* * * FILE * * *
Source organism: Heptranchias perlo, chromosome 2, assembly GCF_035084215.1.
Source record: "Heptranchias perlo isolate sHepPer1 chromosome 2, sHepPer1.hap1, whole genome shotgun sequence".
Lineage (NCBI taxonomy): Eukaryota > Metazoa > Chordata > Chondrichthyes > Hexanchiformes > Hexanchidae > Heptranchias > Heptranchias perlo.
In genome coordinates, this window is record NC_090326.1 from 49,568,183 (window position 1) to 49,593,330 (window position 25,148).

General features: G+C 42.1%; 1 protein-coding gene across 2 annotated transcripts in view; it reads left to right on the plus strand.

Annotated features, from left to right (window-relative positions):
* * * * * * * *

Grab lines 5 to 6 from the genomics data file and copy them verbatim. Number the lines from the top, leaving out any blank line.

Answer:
General features: G+C 42.1%; 1 protein-coding gene across 2 annotated transcripts in view; it reads left to right on the plus strand.

Annotated features, from left to right (window-relative positions):